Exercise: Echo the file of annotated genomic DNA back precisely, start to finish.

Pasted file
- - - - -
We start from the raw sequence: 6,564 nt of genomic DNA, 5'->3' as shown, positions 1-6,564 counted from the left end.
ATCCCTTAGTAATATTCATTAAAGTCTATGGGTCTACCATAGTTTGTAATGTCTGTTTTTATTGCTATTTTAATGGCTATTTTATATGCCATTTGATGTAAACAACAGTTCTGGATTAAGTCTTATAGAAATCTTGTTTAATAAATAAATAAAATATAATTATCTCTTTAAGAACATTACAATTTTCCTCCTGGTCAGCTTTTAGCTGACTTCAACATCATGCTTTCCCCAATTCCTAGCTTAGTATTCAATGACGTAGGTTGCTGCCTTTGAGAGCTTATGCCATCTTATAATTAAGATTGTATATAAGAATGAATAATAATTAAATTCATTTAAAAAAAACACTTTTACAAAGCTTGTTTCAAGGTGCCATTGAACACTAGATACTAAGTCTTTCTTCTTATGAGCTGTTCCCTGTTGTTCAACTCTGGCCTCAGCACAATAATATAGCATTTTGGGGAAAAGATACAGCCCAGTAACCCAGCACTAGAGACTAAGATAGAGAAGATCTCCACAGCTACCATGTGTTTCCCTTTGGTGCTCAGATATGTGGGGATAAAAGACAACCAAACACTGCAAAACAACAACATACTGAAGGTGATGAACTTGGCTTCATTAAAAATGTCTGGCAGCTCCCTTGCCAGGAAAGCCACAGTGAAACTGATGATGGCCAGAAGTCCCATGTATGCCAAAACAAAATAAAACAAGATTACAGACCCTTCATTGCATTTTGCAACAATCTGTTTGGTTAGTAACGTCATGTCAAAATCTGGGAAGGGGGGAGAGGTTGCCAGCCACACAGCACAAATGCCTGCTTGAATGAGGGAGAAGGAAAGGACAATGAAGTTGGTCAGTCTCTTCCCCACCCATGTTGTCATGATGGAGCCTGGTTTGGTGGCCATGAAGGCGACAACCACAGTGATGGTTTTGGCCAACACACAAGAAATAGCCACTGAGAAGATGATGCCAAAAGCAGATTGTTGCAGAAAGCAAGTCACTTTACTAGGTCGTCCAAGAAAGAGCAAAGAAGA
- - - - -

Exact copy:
We start from the raw sequence: 6,564 nt of genomic DNA, 5'->3' as shown, positions 1-6,564 counted from the left end.
ATCCCTTAGTAATATTCATTAAAGTCTATGGGTCTACCATAGTTTGTAATGTCTGTTTTTATTGCTATTTTAATGGCTATTTTATATGCCATTTGATGTAAACAACAGTTCTGGATTAAGTCTTATAGAAATCTTGTTTAATAAATAAATAAAATATAATTATCTCTTTAAGAACATTACAATTTTCCTCCTGGTCAGCTTTTAGCTGACTTCAACATCATGCTTTCCCCAATTCCTAGCTTAGTATTCAATGACGTAGGTTGCTGCCTTTGAGAGCTTATGCCATCTTATAATTAAGATTGTATATAAGAATGAATAATAATTAAATTCATTTAAAAAAAACACTTTTACAAAGCTTGTTTCAAGGTGCCATTGAACACTAGATACTAAGTCTTTCTTCTTATGAGCTGTTCCCTGTTGTTCAACTCTGGCCTCAGCACAATAATATAGCATTTTGGGGAAAAGATACAGCCCAGTAACCCAGCACTAGAGACTAAGATAGAGAAGATCTCCACAGCTACCATGTGTTTCCCTTTGGTGCTCAGATATGTGGGGATAAAAGACAACCAAACACTGCAAAACAACAACATACTGAAGGTGATGAACTTGGCTTCATTAAAAATGTCTGGCAGCTCCCTTGCCAGGAAAGCCACAGTGAAACTGATGATGGCCAGAAGTCCCATGTATGCCAAAACAAAATAAAACAAGATTACAGACCCTTCATTGCATTTTGCAACAATCTGTTTGGTTAGTAACGTCATGTCAAAATCTGGGAAGGGGGGAGAGGTTGCCAGCCACACAGCACAAATGCCTGCTTGAATGAGGGAGAAGGAAAGGACAATGAAGTTGGTCAGTCTCTTCCCCACCCATGTTGTCATGATGGAGCCTGGTTTGGTGGCCATGAAGGCGACAACCACAGTGATGGTTTTGGCCAACACACAAGAAATAGCCACTGAGAAGATGATGCCAAAAGCAGATTGTTGCAGAAAGCAAGTCACTTTACTAGGTCGTCCAAGAAAGAGCAAAGAAGA